We watch episodic television, so why not read in the same manner? How many of us watch our favorite shows through streaming services such as Netflix or Hulu? And for the bingers among us, a writer could easily make the book available again as a whole in a digital release. The possibilities are definitely worth investigation.
There is, however, a drawback manifested in the ease of self-publishing. Not all self-published books have gone through the rigors that traditionally published works have. And it’s very important that self-published books are treated with the same professionalism as traditionally pubbed books. Self-publishing is a business venture, not just a fast track to seeing one’s book in print. Too many of the latter exist, sometimes giving self-published books a bad rap.
So, if you’re considering the Dickens’ way to releasing the work you’ve struggled long and hard to complete, remember the following:
- Self-publishing should always be approached as a business, and therefore expenses will be incurred.
- Unless you are adept at standing back from your own work to check for errors (both typographical and grammatical), continuity, unnecessary prose, etc., seek out a professional editor for both copy and content. This is a service you will have to pay for, but it is worth the expense.
- Locate some beta readers. Not family or friends, because their excitement at your accomplishment may encourage them to overlook even obvious flaws in the story.
- The cover of your book is the first thing a person sees when searching for something to read. Make certain it is up to snuff. So many covers scream self-published, or are just so poorly rendered that they turn a reader off. A properly (preferably professionally) crafted cover can entice a reader to buy your book even if the content is not necessarily their usual fare.
- When you’ve secured the best end product, generate some buzz before its release. This is true no matter how you are published and is something I have struggled with. Social media is not my thing, but it is an important marketing tool (and a free one). Even traditional publishers, whether small pub or the big NY, encourage this aspect of marketing. It will bite you where you sit if you don’t generate readership through social interaction, which means interaction not a lot of tooting your own horn (although you’ll have to do a bit of that, too). There are many books available to guide your through the social media jungle (many of which are self-published!).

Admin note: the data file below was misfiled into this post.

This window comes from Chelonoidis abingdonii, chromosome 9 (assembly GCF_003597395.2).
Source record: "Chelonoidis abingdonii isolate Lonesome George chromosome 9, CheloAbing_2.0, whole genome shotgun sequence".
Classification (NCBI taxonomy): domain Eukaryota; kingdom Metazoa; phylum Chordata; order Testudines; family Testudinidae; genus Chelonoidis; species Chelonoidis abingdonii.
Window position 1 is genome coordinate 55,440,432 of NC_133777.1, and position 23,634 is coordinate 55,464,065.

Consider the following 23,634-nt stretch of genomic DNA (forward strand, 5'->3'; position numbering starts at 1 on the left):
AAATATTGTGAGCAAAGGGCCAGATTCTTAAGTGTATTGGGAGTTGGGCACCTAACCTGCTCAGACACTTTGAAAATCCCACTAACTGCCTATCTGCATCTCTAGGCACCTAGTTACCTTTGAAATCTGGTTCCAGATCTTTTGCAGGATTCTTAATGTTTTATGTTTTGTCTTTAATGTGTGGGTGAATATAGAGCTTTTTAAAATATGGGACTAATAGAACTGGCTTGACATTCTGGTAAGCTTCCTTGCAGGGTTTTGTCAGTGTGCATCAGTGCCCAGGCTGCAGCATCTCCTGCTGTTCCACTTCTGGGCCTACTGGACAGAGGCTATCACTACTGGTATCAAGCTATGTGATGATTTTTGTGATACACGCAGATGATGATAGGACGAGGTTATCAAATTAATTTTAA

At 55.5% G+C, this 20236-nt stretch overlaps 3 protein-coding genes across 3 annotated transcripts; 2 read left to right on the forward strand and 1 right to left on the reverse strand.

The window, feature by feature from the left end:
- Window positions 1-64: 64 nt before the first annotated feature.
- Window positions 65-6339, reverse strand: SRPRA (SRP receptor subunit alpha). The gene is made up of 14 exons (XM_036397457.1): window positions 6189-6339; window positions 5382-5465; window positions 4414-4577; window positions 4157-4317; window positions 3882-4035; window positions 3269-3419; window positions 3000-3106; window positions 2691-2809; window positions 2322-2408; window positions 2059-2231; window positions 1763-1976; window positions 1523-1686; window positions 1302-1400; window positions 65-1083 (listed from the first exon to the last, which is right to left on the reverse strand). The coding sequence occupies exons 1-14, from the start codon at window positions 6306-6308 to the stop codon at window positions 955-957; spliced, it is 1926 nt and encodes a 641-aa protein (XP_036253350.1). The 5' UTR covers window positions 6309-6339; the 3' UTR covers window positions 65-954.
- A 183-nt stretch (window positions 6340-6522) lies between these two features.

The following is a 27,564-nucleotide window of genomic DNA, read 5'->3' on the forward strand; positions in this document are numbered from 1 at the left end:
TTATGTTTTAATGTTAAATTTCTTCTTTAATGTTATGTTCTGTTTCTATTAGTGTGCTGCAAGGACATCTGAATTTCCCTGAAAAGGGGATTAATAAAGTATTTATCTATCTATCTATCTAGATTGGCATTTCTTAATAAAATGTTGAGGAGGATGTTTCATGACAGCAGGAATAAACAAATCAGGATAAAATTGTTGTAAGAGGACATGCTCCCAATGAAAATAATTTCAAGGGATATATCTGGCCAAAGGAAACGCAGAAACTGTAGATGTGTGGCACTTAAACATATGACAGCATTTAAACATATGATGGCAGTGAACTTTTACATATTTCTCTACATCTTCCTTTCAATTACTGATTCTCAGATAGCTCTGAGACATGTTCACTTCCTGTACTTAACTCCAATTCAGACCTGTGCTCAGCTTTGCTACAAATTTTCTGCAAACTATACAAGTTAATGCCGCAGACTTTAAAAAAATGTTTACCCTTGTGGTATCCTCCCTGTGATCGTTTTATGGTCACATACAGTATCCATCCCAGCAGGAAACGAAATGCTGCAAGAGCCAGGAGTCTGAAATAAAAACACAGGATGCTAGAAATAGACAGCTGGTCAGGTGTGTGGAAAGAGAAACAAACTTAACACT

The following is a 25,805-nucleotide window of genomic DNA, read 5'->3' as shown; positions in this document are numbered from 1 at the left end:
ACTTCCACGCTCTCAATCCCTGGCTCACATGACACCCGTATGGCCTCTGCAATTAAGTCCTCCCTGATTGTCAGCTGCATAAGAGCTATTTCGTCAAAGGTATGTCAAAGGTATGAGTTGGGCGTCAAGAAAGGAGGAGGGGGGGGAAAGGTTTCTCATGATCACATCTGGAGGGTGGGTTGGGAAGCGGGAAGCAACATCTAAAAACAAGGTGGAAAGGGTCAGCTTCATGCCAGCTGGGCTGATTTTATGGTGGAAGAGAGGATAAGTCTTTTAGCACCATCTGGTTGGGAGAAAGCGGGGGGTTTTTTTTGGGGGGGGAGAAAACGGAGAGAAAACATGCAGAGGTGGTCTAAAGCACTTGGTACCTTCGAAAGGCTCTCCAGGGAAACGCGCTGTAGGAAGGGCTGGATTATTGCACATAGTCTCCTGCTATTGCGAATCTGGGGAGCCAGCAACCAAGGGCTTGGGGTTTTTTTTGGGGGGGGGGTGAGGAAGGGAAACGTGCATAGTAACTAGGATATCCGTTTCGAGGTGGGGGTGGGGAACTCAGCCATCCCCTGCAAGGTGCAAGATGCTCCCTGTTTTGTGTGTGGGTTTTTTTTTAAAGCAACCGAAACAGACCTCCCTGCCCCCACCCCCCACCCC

- A downfall of print-on-demand (if you go this route) is the struggle to get your books into brick-and-mortar bookstores. Even if a writer finds themselves published by a house who release books as digital with print-on-demand physical copies, your books will not make it in that form into a bookstore. It’s a matter or profit for the bookstores, and they can’t be blamed for that. However, if you self-publish digitally and also provide print-on-demand, the costs to you for POD is often low enough that you may be able to convince your local bookstore to allow you to stage a book signing in their establishment. They will still make their profit on the sales of your book at retail cost, and you should realize a lesser profit, but a profit nonetheless. So, remember that as well. Price your books realistically and according to market practices.
Well, that’s my two-cents…for now. I’ll be back with more tips and discussion. In the meantime, happy writing everyone!